But the issue remains and girls are still being abused, and the evidence is that this phenomenon has occurred particularly in Labour fiefdoms like Rochdale, Oldham, Bradford, Blackburn, Derby, Leicester, Oxford, Newcastle – and of course Rotherham.

The destructive effect of Labour’s PC attitudes is horribly illustrated by the devastation caused to the lives of over 1,400 young girls in Rotherham. This is what the government’s independent Casey Review says (p160):

“The case of child sexual exploitation in Rotherham was a catastrophic example of authorities turning a blind eye to harm in order to avoid the need to confront a particular community. The town saw upwards of 1,400 children sexually exploited over more than a decade; groomed by predominantly Pakistani-heritage men offering drugs, alcohol and attention followed by sexual abuse and mental and physical coercion. 

“Despite the widespread knowledge of this practice across the local authority, statutory partnerships and many local residents, those with the power to act chose to defend ‘community cohesion’ and political correctness over the vulnerable children in their care. Destroying evidence of perpetrator ethnicity and shutting down services was preferable to confronting criminals from a minority ethnic community; such was their fear of offending local cultural sensitivities.” 

UKIP is the only national party that opposes political correctness, combats the widespread refusal to see and name reality as it really is, and refuses to play the PC game. We did it over Brexit. We especially did it over mass immigration. Unilaterally we changed the political agenda and reset the political debate; this was because to UKIP it is more important to tell the truth than to avoid offending someone’s feelings or sensibilities.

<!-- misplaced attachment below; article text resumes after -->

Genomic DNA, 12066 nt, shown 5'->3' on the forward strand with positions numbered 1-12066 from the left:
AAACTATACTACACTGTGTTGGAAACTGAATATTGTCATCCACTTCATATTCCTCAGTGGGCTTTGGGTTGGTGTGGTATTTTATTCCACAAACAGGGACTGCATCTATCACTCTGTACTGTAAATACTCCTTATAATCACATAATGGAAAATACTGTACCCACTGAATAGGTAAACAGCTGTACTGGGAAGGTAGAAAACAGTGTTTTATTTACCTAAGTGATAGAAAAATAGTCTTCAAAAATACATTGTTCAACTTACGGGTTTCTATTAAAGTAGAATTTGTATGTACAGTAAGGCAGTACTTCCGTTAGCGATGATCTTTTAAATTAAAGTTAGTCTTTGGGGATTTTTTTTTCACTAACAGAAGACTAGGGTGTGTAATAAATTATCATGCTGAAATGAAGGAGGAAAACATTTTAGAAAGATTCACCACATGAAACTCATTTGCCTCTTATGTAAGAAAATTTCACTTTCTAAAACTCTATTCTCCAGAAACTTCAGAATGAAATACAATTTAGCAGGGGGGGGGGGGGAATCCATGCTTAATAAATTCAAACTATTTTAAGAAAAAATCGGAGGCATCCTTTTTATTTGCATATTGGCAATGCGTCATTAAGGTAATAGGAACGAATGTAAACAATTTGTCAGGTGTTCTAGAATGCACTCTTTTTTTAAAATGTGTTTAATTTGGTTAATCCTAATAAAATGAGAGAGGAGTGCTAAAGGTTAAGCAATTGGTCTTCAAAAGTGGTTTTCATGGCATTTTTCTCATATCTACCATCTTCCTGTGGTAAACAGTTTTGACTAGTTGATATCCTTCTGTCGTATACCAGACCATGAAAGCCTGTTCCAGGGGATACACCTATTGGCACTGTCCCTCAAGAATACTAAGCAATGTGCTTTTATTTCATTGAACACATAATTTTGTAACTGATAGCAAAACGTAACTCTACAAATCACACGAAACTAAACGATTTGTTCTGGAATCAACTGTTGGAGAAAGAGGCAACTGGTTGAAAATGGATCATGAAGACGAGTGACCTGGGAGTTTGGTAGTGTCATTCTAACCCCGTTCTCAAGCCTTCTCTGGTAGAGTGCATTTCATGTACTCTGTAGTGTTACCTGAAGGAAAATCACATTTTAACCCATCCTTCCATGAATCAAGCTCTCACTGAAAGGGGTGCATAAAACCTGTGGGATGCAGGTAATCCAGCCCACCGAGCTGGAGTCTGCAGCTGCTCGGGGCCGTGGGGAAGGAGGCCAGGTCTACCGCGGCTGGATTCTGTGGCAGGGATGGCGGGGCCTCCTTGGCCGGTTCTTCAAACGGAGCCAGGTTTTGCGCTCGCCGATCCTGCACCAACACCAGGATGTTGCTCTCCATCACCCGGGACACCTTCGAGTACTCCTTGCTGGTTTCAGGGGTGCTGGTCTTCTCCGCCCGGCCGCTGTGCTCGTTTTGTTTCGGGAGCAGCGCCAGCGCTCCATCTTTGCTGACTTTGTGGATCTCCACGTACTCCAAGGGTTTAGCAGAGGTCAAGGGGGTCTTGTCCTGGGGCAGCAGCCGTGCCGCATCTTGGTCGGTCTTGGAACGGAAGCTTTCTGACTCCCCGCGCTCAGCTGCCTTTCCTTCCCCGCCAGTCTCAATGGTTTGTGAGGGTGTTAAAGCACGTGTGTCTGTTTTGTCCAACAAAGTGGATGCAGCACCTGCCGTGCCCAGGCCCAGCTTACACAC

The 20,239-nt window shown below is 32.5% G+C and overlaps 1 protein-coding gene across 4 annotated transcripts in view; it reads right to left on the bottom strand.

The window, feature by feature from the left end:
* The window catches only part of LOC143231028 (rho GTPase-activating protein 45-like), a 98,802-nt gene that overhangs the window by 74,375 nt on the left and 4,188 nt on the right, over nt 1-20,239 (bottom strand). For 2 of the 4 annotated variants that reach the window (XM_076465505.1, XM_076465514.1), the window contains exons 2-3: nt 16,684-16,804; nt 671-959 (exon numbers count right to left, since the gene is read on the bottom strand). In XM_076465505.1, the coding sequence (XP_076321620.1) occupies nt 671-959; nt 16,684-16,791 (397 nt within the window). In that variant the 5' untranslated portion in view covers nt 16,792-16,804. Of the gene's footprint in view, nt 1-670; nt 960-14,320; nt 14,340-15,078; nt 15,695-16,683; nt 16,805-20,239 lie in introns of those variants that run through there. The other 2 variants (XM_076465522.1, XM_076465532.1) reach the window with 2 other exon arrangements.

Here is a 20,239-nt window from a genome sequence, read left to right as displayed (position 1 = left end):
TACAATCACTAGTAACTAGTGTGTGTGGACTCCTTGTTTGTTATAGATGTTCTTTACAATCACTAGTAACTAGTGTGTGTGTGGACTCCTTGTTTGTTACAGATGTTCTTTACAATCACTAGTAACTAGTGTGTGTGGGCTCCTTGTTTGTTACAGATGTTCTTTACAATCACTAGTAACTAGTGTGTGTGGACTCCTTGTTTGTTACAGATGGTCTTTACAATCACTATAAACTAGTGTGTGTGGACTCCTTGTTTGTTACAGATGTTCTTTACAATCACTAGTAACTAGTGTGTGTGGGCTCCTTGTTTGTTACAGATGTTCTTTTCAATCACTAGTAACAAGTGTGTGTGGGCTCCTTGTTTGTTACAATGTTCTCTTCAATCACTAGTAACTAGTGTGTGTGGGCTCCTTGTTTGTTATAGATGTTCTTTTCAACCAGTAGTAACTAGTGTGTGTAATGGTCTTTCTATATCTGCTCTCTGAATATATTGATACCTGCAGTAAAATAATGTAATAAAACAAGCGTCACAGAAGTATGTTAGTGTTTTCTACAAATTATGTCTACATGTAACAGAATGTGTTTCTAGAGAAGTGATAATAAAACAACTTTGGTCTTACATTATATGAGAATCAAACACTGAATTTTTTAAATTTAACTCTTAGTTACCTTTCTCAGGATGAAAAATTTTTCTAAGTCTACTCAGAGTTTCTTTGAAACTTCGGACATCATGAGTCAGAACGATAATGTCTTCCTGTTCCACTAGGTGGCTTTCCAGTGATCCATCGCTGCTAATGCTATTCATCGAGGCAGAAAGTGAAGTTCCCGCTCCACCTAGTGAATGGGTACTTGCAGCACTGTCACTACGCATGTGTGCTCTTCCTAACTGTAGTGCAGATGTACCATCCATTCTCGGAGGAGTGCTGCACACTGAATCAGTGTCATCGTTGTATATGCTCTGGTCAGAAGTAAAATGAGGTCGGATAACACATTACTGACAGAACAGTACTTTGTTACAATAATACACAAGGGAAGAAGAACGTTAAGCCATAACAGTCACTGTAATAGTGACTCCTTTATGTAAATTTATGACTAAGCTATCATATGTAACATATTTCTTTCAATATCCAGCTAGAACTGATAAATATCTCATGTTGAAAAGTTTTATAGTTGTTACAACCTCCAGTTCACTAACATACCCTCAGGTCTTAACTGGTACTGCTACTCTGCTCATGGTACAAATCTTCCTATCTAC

This doesn’t make us popular with the political class or with some vocal minorities on the Left, but it does make us a radical anti-establishment party that ordinary people like and support.

We now have the electoral opportunity and moral responsibility to enter the fray over the issue. For the sake of the girls and their families who still suffer, we must campaign to terminate Labour Party domination of grooming gang towns across the North and Midlands, and put an end to their harmful political correctness.

Local elections on 3rd May are less than nine weeks away. Let’s start there.

Grooming Gangs: Kick Out Culpable Authorities

The article below was first published by Kipper Central ten days ago. It stands out as the most horrific UK issue I have yet written about:

The anger arose within me and I felt like throwing up.

I was sitting in a neat tidy home in small-town England last week listening to the parents and sibling of an English girl who, aged 15, had been groomed by a gang of Pakistani men from nearby large towns.

In the following years, they told me, she was abused, raped, gang-raped, beaten, forced into drug-taking, endlessly made drunk, made pregnant, had six abortions, was trafficked around as a sex-slave and had been continually violated by the men.

I felt sick, and the helpless anguish of the girl’s family compounded my nausea. They seemed such a normal decent people.

“They tried to get her to learn the Quran off by heart,” they continued, “and when she forgot it, they beat her again. Once they covered her head with a bag and all she could hear was them sharpening knives close by her throat. She was petrified.”

“They think they’re ISIS and they’re living in England,” I muttered to myself aghast.

But this has become the new normal in 21st century Britain.